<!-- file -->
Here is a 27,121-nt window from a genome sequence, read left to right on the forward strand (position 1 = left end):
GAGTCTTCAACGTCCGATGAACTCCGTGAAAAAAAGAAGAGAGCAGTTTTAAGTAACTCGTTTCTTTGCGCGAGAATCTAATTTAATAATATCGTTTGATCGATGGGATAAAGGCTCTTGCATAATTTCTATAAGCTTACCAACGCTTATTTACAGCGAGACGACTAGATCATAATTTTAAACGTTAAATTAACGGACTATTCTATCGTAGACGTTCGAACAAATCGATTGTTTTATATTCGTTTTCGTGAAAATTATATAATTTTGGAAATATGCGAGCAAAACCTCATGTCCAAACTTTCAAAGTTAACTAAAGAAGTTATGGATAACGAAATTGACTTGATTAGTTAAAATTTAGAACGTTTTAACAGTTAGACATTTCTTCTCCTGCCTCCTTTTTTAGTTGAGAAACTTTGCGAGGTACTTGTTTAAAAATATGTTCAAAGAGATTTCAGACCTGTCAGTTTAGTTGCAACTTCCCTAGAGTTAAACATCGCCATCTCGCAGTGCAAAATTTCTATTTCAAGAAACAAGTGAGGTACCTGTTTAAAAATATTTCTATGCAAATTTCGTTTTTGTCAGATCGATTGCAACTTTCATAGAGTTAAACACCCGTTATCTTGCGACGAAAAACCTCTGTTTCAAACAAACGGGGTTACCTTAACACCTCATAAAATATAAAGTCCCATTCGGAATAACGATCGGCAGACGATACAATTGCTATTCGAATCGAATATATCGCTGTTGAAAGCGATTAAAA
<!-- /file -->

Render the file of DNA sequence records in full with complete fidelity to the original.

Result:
Here is a 27,121-nt window from a genome sequence, read left to right on the forward strand (position 1 = left end):
GAGTCTTCAACGTCCGATGAACTCCGTGAAAAAAAGAAGAGAGCAGTTTTAAGTAACTCGTTTCTTTGCGCGAGAATCTAATTTAATAATATCGTTTGATCGATGGGATAAAGGCTCTTGCATAATTTCTATAAGCTTACCAACGCTTATTTACAGCGAGACGACTAGATCATAATTTTAAACGTTAAATTAACGGACTATTCTATCGTAGACGTTCGAACAAATCGATTGTTTTATATTCGTTTTCGTGAAAATTATATAATTTTGGAAATATGCGAGCAAAACCTCATGTCCAAACTTTCAAAGTTAACTAAAGAAGTTATGGATAACGAAATTGACTTGATTAGTTAAAATTTAGAACGTTTTAACAGTTAGACATTTCTTCTCCTGCCTCCTTTTTTAGTTGAGAAACTTTGCGAGGTACTTGTTTAAAAATATGTTCAAAGAGATTTCAGACCTGTCAGTTTAGTTGCAACTTCCCTAGAGTTAAACATCGCCATCTCGCAGTGCAAAATTTCTATTTCAAGAAACAAGTGAGGTACCTGTTTAAAAATATTTCTATGCAAATTTCGTTTTTGTCAGATCGATTGCAACTTTCATAGAGTTAAACACCCGTTATCTTGCGACGAAAAACCTCTGTTTCAAACAAACGGGGTTACCTTAACACCTCATAAAATATAAAGTCCCATTCGGAATAACGATCGGCAGACGATACAATTGCTATTCGAATCGAATATATCGCTGTTGAAAGCGATTAAAA